Referring to Fig. 2, each projectile P whose coordinates are to be recorded interrupts a light beam from a constantly lit source 40 to the photoelectric cell 41 thus causing a diminution in current flow through it in accordance with well recognized principles. Cell 41 is energized from source 42a through resistor 42. This diminution in photoelectric current causes a decreased potential drop across resistor 42 and a correspondingly lower output voltage across the two pair of amplifier output terminals 43, 44.

The output terminals 44 are connected in the grid circuit of tube 45 by means of resistor 46.

With uninterrupted light from source 40 falling on photoelectric cell 41 the source of illumination 47 which is adapted to produce a flash of light and which might be a glow discharge tube, is, for all practical purposes, extinguished because the voltage drop across resistor 48 in the output circuit of tube 45 is high enough and in such a direction as to oppose the effect of fixed voltage supply 49 on light source 47 but as the voltage across terminals 44 is lowered the voltage drop across tube output resistor 48 decreases and the source 47 is effectively energized so that it emits light copiously; the source 47 emits light when the projectile P interrupts a light beam between source 40 and photoelectric cell 41.

Also, a drop in voltage across terminals 43 will cause the recording mechanism to function.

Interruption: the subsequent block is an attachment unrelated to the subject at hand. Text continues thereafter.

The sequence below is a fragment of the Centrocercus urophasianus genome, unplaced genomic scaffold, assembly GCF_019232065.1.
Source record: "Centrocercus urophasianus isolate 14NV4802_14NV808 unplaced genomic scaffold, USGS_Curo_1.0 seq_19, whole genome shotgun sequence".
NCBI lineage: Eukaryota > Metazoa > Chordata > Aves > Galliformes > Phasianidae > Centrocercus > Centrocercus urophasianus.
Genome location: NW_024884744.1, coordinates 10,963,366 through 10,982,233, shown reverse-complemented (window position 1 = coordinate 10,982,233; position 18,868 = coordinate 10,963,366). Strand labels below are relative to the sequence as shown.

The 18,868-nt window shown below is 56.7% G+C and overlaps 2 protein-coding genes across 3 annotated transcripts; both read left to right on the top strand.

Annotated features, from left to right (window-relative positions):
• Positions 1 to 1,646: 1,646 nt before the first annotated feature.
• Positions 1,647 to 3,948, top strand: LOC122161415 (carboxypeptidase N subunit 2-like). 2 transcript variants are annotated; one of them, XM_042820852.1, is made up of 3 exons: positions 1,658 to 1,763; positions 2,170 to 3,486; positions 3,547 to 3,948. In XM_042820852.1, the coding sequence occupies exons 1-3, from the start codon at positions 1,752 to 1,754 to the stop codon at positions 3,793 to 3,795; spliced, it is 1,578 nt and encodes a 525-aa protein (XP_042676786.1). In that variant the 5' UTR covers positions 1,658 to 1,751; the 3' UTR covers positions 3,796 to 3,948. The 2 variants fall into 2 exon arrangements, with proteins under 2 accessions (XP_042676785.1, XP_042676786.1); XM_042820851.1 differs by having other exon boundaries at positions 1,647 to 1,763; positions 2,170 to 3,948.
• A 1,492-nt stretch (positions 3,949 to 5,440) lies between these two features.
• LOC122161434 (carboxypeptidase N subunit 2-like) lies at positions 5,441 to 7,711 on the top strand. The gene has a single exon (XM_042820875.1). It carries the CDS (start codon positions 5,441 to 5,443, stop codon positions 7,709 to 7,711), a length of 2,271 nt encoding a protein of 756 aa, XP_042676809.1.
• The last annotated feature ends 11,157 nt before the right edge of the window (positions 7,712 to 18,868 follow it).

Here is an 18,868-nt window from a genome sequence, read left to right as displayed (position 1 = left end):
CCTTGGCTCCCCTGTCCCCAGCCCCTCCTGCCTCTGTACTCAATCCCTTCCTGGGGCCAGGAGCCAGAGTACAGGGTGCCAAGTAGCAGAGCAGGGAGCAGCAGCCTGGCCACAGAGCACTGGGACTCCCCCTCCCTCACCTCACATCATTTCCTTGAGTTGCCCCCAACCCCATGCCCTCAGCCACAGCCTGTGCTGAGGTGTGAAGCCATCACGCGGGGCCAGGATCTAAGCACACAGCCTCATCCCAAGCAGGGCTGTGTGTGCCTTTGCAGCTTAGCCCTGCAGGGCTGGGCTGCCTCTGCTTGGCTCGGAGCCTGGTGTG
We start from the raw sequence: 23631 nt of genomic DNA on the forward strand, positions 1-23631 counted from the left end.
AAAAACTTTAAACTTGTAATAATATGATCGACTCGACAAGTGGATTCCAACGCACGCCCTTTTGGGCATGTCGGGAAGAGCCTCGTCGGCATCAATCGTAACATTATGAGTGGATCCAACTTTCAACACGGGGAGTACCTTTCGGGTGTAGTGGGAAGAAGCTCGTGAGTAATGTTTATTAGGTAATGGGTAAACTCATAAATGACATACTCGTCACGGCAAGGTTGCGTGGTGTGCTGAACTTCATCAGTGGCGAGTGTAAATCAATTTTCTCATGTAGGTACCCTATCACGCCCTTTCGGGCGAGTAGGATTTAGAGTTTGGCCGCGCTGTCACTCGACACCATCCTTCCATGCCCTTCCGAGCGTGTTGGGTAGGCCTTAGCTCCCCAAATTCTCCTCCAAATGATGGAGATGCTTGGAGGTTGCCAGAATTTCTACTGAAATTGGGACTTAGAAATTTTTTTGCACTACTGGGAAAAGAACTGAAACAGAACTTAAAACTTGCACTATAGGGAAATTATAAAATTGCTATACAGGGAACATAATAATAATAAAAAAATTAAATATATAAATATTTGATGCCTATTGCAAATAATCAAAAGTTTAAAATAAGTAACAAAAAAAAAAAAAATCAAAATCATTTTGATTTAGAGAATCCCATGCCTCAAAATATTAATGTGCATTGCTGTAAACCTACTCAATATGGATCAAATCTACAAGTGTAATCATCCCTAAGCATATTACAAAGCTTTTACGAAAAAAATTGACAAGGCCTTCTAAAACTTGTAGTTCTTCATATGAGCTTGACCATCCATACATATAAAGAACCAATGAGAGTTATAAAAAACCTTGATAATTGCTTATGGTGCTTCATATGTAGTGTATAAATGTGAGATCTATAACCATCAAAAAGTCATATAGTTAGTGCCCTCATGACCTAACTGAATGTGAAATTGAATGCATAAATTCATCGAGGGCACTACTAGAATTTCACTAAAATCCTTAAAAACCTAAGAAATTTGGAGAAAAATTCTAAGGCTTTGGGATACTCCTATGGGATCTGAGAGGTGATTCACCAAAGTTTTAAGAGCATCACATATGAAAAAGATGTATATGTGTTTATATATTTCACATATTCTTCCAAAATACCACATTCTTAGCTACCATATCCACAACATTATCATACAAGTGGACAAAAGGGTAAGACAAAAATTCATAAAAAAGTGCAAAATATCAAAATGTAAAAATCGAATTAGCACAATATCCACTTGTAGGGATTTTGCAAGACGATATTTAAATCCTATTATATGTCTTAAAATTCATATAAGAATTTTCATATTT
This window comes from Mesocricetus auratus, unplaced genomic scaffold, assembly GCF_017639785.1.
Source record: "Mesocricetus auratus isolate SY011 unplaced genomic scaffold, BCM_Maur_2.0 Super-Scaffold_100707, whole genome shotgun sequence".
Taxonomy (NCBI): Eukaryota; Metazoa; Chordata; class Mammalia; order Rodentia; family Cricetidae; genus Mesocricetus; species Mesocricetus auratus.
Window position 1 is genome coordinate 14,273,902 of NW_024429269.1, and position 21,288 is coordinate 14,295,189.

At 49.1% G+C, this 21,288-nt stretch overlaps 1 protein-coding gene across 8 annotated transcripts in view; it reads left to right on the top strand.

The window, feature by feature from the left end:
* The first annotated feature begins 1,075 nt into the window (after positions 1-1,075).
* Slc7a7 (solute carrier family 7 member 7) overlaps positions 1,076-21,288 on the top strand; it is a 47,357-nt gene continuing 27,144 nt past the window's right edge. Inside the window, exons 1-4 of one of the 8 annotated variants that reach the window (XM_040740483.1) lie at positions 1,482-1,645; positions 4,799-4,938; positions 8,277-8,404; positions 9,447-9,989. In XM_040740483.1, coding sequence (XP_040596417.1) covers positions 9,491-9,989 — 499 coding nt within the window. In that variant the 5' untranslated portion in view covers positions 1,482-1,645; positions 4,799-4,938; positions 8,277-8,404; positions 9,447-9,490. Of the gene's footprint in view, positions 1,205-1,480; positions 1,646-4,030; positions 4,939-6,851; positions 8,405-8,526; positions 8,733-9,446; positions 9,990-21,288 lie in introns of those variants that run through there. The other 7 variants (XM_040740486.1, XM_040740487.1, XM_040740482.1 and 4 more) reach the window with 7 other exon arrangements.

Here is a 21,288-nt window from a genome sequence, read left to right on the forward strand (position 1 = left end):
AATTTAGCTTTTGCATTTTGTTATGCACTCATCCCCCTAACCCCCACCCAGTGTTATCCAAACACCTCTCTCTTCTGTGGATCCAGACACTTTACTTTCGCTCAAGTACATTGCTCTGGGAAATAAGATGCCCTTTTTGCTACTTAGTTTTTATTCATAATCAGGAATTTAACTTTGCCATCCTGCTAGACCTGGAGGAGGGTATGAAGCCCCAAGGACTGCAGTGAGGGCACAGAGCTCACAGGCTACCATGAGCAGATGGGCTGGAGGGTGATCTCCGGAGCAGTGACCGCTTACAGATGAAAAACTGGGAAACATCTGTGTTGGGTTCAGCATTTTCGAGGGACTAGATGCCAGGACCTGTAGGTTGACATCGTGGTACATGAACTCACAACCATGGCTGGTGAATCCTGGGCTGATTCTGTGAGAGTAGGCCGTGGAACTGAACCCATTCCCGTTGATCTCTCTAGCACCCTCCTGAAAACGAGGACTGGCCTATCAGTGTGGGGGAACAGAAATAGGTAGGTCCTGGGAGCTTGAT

Light from source 47 is projected upon the mosaic electrodes of tubes VT and HT by a direct path and by means of mirrors 50 and 51 each time the light to cell 41 is interrupted by a projectile P. Light from source 47 causes each sensitized strip of tubes VT and HT to lose electrons and thus acquire a positive charge in an amount depending upon the degree to which they are illuminated; those strips blocked off due to the presence of projectile P will of course lose a minimum amount of electrons and accordingly have a charge different than the others. Electric currents representative of the electrostatic charge on each of the conductors 12 generate signals across an output impedance 29, connected between the lead 17 and ground, in a time sequence determined by the rate of scanning the conductors 12 by the electron beam. The signals are applied to an amplifier 30 of the conventional type and thence to a distributing circuit to actuate the recording apparatus.

More particularly, the output of amplifier 30 is connected sequentially to a plurality of current solenoids shown at 31-34 through a single segment commutator 35 mounted on a shaft 36 which is driven by motor 37. The number of solenoids 31-34 correspond to the number of strips 12 on the mosaic electrode. Also mounted on motor shaft 36 and therefore operated synchronously with commutator 35 is a second commutator 38 having means to provide a linear resistance characteristic around its periphery.

The ends of the resistance on the commutator 38 are connected to a potential source such as the battery 39 through the conventional slip rings shown and the contactor sliding on the commutator 38 is connected to one end of the seriallyconnected deflection coils 10, the opposite end of which is grounded. In order to complete the circuit a source of potential such as battery 39 is provided which is connected to the slip rings and thence to the resistance commutator 38, the midpoint of the battery 39 being grounded. The resistance characteristic of the commutator 38 and the potential supplied by the battery 39 are so chosen that for one complete revolution of the commutator 38 the electron beam from the electron gun is magnetically deflected across the conductors 12 of the mosaic electrode 2 and is returned to its starting point whereupon the deflection is repeated by further rotation of the commutator 38. The motor 37 also preferably drives the perforable tape 20 through a suitable gear reduction mechanism.